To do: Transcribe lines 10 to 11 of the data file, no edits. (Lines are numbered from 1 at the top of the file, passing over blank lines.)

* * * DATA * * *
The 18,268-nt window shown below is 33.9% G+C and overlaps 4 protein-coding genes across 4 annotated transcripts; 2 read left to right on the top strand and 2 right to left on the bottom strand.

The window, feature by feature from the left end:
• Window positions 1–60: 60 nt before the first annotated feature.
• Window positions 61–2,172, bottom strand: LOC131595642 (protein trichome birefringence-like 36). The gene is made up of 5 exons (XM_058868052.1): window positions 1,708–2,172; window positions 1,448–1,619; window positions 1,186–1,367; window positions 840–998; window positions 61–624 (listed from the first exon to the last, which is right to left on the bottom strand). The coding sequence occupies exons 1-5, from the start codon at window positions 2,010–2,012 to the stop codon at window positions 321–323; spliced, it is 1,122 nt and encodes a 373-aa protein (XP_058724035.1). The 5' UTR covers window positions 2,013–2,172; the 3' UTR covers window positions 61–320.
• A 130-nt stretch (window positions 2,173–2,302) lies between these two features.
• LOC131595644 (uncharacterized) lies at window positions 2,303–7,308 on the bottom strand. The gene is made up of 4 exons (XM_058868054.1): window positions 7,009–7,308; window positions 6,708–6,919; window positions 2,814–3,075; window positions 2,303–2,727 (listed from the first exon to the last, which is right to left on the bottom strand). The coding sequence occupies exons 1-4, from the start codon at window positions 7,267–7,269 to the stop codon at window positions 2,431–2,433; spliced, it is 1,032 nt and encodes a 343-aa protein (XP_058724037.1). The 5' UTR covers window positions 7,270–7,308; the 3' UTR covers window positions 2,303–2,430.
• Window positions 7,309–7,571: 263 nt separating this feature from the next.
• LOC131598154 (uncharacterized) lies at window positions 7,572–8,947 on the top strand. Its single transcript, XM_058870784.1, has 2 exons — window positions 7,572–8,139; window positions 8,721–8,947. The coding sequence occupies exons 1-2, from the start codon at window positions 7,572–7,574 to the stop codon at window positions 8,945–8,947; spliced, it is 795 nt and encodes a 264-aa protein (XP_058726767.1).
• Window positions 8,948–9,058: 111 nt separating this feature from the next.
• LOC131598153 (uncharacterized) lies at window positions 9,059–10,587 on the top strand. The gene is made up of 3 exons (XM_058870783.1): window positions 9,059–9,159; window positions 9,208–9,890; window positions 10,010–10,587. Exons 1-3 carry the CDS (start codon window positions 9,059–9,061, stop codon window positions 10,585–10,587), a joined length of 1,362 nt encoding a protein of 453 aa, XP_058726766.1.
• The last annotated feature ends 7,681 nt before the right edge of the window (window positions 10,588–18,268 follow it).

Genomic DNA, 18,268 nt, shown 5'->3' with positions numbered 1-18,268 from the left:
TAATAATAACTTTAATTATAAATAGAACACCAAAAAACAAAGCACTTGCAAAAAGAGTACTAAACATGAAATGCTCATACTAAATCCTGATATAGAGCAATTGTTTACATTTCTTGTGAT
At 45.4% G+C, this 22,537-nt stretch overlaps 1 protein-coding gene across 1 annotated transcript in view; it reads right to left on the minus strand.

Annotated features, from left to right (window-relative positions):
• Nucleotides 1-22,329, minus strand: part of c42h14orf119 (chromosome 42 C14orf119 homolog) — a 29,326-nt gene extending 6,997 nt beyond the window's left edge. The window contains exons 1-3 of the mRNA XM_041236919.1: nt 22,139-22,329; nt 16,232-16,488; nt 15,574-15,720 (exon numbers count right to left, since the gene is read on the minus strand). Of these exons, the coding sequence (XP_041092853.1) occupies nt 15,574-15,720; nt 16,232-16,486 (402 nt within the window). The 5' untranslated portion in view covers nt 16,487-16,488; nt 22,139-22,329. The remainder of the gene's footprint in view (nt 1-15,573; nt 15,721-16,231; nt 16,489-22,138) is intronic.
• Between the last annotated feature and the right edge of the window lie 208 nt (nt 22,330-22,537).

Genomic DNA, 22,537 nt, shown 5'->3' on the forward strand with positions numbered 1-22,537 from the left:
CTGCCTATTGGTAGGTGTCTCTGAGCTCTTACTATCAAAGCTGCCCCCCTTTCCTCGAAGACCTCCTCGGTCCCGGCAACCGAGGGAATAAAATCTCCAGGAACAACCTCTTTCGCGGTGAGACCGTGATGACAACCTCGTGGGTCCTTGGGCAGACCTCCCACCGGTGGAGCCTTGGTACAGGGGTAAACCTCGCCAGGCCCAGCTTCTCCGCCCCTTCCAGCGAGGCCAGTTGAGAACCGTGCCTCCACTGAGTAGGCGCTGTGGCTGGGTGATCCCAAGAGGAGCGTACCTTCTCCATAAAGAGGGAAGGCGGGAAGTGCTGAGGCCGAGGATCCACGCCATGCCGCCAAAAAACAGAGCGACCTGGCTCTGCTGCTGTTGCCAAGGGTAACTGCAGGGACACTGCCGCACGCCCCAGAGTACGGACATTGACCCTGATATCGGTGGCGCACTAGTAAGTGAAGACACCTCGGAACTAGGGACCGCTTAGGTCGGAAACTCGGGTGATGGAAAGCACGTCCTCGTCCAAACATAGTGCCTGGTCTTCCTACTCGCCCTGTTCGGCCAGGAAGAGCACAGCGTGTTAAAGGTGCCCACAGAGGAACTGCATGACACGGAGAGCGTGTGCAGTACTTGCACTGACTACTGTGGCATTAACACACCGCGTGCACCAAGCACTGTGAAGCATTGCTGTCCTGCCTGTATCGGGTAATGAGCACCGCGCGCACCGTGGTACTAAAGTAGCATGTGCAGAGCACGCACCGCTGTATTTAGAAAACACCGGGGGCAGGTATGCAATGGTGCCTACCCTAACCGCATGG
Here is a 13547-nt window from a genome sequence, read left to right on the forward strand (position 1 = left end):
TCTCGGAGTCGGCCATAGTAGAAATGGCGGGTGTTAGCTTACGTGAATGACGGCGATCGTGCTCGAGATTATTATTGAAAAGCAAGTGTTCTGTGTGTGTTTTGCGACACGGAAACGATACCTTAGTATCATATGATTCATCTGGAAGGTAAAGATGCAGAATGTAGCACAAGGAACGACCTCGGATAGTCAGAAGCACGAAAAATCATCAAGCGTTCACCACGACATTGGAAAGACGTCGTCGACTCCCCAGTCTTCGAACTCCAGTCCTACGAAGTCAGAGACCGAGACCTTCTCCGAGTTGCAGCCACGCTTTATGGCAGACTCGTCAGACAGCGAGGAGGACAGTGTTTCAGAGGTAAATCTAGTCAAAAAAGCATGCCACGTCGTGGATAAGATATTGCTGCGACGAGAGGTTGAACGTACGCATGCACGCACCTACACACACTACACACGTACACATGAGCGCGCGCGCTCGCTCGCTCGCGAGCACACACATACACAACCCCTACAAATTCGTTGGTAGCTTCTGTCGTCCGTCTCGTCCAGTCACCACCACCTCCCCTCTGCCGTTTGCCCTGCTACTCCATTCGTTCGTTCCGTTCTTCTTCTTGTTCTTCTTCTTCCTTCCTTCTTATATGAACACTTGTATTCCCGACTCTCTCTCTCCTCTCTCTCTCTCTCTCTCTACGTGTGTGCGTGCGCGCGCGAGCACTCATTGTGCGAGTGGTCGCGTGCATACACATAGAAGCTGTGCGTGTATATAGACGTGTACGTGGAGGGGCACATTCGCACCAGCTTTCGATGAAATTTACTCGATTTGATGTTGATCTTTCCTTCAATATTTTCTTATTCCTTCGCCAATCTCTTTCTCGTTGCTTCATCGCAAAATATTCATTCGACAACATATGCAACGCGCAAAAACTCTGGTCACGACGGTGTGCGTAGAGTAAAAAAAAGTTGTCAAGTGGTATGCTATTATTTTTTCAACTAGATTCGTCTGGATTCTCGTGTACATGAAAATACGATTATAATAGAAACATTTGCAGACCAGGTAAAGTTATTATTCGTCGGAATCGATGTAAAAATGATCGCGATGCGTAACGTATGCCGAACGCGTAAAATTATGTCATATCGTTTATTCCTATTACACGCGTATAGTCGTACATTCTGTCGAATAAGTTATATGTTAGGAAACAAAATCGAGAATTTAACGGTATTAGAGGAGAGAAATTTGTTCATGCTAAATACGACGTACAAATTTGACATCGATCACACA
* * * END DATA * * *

• LOC131598153 (uncharacterized) lies at window positions 9,059–10,587 on the top strand. The gene is made up of 3 exons (XM_058870783.1): window positions 9,059–9,159; window positions 9,208–9,890; window positions 10,010–10,587. Exons 1-3 carry the CDS (start codon window positions 9,059–9,061, stop codon window positions 10,585–10,587), a joined length of 1,362 nt encoding a protein of 453 aa, XP_058726766.1.
• The last annotated feature ends 7,681 nt before the right edge of the window (window positions 10,588–18,268 follow it).